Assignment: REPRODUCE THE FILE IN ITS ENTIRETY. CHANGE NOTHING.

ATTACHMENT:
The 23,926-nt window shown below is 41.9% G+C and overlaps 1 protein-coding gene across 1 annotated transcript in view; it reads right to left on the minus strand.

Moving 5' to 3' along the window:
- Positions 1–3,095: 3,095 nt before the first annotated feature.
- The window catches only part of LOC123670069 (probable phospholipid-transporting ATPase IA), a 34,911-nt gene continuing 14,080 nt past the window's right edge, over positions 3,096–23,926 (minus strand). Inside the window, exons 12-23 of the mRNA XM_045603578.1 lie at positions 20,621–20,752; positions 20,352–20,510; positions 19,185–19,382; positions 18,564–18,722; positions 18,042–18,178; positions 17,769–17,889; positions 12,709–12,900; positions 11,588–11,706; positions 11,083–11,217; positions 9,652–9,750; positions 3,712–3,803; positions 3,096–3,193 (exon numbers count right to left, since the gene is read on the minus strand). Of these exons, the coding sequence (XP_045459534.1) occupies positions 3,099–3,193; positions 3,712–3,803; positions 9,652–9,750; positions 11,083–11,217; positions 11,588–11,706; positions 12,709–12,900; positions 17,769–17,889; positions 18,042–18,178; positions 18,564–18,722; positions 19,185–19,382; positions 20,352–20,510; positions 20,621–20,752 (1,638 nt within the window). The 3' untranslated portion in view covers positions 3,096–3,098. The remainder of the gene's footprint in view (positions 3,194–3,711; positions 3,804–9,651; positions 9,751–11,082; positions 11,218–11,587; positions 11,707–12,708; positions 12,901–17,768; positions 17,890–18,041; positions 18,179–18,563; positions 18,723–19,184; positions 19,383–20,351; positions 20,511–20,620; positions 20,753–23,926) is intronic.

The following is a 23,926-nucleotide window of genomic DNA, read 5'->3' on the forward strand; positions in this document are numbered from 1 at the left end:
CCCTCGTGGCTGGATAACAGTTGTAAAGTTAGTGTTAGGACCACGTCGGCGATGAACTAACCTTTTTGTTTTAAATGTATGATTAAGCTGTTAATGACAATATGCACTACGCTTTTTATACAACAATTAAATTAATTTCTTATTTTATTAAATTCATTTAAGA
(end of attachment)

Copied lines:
The 23,926-nt window shown below is 41.9% G+C and overlaps 1 protein-coding gene across 1 annotated transcript in view; it reads right to left on the minus strand.

Moving 5' to 3' along the window:
- Positions 1–3,095: 3,095 nt before the first annotated feature.
- The window catches only part of LOC123670069 (probable phospholipid-transporting ATPase IA), a 34,911-nt gene continuing 14,080 nt past the window's right edge, over positions 3,096–23,926 (minus strand). Inside the window, exons 12-23 of the mRNA XM_045603578.1 lie at positions 20,621–20,752; positions 20,352–20,510; positions 19,185–19,382; positions 18,564–18,722; positions 18,042–18,178; positions 17,769–17,889; positions 12,709–12,900; positions 11,588–11,706; positions 11,083–11,217; positions 9,652–9,750; positions 3,712–3,803; positions 3,096–3,193 (exon numbers count right to left, since the gene is read on the minus strand). Of these exons, the coding sequence (XP_045459534.1) occupies positions 3,099–3,193; positions 3,712–3,803; positions 9,652–9,750; positions 11,083–11,217; positions 11,588–11,706; positions 12,709–12,900; positions 17,769–17,889; positions 18,042–18,178; positions 18,564–18,722; positions 19,185–19,382; positions 20,352–20,510; positions 20,621–20,752 (1,638 nt within the window). The 3' untranslated portion in view covers positions 3,096–3,098. The remainder of the gene's footprint in view (positions 3,194–3,711; positions 3,804–9,651; positions 9,751–11,082; positions 11,218–11,587; positions 11,707–12,708; positions 12,901–17,768; positions 17,890–18,041; positions 18,179–18,563; positions 18,723–19,184; positions 19,383–20,351; positions 20,511–20,620; positions 20,753–23,926) is intronic.

The following is a 23,926-nucleotide window of genomic DNA, read 5'->3' on the forward strand; positions in this document are numbered from 1 at the left end:
CCCTCGTGGCTGGATAACAGTTGTAAAGTTAGTGTTAGGACCACGTCGGCGATGAACTAACCTTTTTGTTTTAAATGTATGATTAAGCTGTTAATGACAATATGCACTACGCTTTTTATACAACAATTAAATTAATTTCTTATTTTATTAAATTCATTTAAGA